CNN editor sacked after praising Hezbollah-linked Muslim cleric

12 July 2010

The US news broadcaster CNN has fired its Middle East Editor Octavia Nasr (pictured) after she had said positive things about a Muslim cleric associated with Hezbollah. Nasr was forced to leave her position after calling Fadlallah a "giant" in a Twitter post following his death last weekend. CNN and Nasr had called the tweet an "error in judgment”, but an internal CNN memo leaked to the media a day after that statement said Nasr's "credibility in her position as senior editor for Middle Eastern affairs has been compromised going forward.”

Jewish groups had protested the tweet, noting Fadlallah's role in founding Hezbollah, in praising deadly terrorist attacks on Israeli civilians, and in denying the Holocaust. However, the Anti-Defamation League, said it was satisfied with the statements of regret from Nasr and CNN and did not call for her firing.  Nasr explained in a blog post that she did not respect Fadlallah's record, noting that as a Lebanese Christian, she had lost relatives to Hezbollah attacks while he was a leader of the organization in the 1980s. She added that he had pressed for women's rights and had slammed Hezbollah's closeness to Iran in recent years, a position that led the movement to marginalize the cleric.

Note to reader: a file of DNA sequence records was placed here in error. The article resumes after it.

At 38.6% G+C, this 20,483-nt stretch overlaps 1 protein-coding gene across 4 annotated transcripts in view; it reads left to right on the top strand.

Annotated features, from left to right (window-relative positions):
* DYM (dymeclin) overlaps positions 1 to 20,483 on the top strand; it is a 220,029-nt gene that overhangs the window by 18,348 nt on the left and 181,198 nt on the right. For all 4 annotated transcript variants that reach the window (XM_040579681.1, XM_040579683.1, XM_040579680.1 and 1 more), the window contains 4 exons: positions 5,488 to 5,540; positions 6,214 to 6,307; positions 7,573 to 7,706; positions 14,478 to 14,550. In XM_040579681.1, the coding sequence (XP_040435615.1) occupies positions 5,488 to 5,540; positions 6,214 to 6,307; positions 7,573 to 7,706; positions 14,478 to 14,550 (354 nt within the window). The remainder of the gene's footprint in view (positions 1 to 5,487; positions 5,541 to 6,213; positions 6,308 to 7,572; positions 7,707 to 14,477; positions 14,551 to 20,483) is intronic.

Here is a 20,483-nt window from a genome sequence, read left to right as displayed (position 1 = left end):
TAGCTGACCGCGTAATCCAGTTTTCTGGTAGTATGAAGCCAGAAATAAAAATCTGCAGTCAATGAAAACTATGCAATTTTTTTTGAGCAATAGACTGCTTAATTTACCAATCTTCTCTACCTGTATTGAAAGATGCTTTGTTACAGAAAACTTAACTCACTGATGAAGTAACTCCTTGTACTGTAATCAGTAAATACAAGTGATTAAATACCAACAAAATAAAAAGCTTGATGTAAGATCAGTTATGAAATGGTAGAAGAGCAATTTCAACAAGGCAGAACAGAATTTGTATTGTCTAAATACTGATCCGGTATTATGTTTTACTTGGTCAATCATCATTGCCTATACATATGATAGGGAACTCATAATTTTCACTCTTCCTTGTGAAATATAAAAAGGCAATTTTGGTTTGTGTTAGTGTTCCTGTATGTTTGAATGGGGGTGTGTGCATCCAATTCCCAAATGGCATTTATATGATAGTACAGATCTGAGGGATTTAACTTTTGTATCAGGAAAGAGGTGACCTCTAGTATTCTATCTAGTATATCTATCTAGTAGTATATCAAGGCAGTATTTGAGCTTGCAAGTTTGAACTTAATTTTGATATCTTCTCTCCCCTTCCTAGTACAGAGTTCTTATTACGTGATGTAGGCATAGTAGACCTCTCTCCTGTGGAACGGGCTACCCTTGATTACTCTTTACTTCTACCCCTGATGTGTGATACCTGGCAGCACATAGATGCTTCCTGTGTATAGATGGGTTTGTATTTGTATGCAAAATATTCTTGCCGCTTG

"I used the words 'respect' and 'sad' because to me, as a Middle Eastern woman, Fadlallah took a contrarian and pioneering stand among Shia clerics on woman's rights," Nasr wrote. "He called for the abolition of the tribal system of 'honor killing.' He called the practice primitive and non-productive. He warned Muslim men that abuse of women was against Islam."

Britain's ambassador in Beirut, France Guy, also praised the late cleric. In her blog, which is part of the Foreign Office website, she wrote about the “passing of a decent man,” and that meeting with Fadlallah “you would leave his presence feeling a better person.” Guy went on to state: “The world needs more men like him willing to reach out across faiths, acknowledging the reality of the modern world and daring to confront old constraints.”

The British Foreign Office issued a statement saying that the ambassador had "expressed a personal view on Sheikh Sayyed Fadlallah, describing the man as she knew him. We welcomed his progressive views on women's rights and interfaith dialogue, but also had profound disagreements – especially over his statements advocating attacks on Israel."
 

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